How much change have you seen in commercial filmmaking over the years?

In shooting – very little, other than bigger crews. But in post production enormous changes. There was a time we had to shoot our own supers and mattes ‘in-camera’ – winding the film back and double exposing the image. Then we progressed to the Oxberry printer at the National Film Unit. We would sometimes wait two weeks to see a simple end super put onto a pack-shot – and the answer prints were made on 16mm, often burnt out and lacking definition.

Today’s post production techniques are awesome. Not only what the post production houses have to offer, but homework that a director can do with tools on a good laptop. I was recently on a ship on my way to Tasmania, and was able to supervise post production on the Bulls commercial for Toyota Hilux at the same time. I sat on deck, powerbook on my lap connected to the net by mobile phone, using Final Cut Pro, Adobe Photoshop and a digital camera to communicate notes and ideas to all the creative boys at Oktobor who were animating the Bulls. All that has only been possible in the last few years.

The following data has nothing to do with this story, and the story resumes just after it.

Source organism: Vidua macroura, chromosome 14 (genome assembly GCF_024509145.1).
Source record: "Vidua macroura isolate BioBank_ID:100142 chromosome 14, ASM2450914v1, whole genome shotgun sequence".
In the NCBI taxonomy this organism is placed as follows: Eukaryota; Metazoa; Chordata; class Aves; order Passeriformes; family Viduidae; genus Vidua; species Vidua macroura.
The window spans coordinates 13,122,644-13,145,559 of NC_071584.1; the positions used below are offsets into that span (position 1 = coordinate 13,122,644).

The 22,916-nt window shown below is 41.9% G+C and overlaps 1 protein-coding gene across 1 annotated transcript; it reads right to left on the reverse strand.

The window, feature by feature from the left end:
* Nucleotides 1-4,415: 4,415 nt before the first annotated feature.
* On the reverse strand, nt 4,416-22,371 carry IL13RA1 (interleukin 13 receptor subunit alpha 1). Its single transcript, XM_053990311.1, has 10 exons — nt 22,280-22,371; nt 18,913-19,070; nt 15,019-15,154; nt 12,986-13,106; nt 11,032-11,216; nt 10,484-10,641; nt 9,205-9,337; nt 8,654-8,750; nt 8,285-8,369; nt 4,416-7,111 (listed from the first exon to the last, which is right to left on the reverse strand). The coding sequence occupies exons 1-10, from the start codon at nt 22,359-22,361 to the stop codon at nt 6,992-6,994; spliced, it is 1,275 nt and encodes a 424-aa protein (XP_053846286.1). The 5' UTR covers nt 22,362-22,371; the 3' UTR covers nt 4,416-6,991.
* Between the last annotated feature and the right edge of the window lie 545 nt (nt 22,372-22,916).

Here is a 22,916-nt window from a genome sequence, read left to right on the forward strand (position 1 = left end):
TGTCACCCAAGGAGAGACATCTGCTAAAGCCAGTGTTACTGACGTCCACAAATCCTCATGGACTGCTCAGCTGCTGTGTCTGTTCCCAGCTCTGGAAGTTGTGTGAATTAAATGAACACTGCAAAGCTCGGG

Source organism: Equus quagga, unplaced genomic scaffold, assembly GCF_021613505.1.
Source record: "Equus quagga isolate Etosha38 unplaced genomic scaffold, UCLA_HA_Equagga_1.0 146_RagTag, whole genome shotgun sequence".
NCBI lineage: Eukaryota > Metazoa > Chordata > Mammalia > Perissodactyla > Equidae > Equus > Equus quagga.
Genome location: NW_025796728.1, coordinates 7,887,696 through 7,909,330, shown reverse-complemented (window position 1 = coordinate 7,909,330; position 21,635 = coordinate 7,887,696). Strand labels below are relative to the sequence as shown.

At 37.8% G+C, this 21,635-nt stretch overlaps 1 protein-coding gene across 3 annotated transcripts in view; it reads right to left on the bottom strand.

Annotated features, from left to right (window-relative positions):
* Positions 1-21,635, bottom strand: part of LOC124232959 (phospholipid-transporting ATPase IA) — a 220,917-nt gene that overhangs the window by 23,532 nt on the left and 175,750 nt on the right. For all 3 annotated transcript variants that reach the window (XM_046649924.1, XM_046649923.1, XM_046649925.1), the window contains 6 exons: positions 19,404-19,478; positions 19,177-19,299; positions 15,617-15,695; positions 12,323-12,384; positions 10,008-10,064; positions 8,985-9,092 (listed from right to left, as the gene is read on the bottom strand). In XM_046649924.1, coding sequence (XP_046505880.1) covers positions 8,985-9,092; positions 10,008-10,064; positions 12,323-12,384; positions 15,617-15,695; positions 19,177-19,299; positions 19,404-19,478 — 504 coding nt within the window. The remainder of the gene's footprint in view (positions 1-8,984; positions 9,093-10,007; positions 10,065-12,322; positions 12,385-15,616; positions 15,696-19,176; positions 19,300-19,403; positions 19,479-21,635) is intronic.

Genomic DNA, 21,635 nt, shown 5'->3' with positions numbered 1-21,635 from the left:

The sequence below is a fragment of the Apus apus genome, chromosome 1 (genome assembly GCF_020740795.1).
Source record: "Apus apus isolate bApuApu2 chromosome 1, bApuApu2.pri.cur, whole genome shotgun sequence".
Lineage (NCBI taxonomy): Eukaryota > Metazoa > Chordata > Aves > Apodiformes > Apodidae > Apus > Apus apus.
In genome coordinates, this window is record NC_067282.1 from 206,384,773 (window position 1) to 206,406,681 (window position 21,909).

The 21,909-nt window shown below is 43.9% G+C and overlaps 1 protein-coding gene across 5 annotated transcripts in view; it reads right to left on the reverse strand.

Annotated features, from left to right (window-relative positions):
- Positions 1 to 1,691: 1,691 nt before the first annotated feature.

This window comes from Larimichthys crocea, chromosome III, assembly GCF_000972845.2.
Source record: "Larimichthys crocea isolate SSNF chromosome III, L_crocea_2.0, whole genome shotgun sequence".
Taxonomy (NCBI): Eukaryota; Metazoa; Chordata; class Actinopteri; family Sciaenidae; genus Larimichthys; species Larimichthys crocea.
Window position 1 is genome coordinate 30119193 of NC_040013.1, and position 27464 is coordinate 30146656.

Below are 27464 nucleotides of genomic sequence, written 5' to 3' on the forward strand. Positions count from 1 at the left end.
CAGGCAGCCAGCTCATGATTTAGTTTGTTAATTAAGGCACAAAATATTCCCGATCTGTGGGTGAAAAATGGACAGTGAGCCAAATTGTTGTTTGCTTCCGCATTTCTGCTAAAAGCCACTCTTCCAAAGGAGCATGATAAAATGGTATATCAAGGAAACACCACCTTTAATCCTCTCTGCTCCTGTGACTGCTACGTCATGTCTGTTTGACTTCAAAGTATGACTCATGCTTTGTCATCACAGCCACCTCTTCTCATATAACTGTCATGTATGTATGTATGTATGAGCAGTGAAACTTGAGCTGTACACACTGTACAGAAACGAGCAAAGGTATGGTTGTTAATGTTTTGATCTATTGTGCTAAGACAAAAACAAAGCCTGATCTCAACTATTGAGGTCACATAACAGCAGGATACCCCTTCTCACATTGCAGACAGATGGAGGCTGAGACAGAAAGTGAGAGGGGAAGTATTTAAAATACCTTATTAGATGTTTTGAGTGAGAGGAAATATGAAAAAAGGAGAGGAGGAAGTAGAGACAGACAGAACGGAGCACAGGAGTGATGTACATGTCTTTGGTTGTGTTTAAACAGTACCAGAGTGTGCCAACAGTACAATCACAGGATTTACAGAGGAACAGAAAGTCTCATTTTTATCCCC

Other changes? Sadly a lot of trust and loyalty has gone out of the industry. There was a time when the client trusted the agency, and the agency trusted the filmmakers. Mutual respect made for some fabulous team work and great ads. In the early days in Wellington, working with creatives in Saatchis and Colenso was like being part of an extended family.

So looking back, what would you say is the winning recipe for great ads?

It hasn’t changed from the 60s to the 2000s.

1. Great ideas. Generally the simple ones are best.

2. Great casting. Don’t settle for second choice if a bit more money will buy better talent.

3. Trust. The clients must trust the agency. The agency must trust their director. If you don’t trust each other, don’t work together.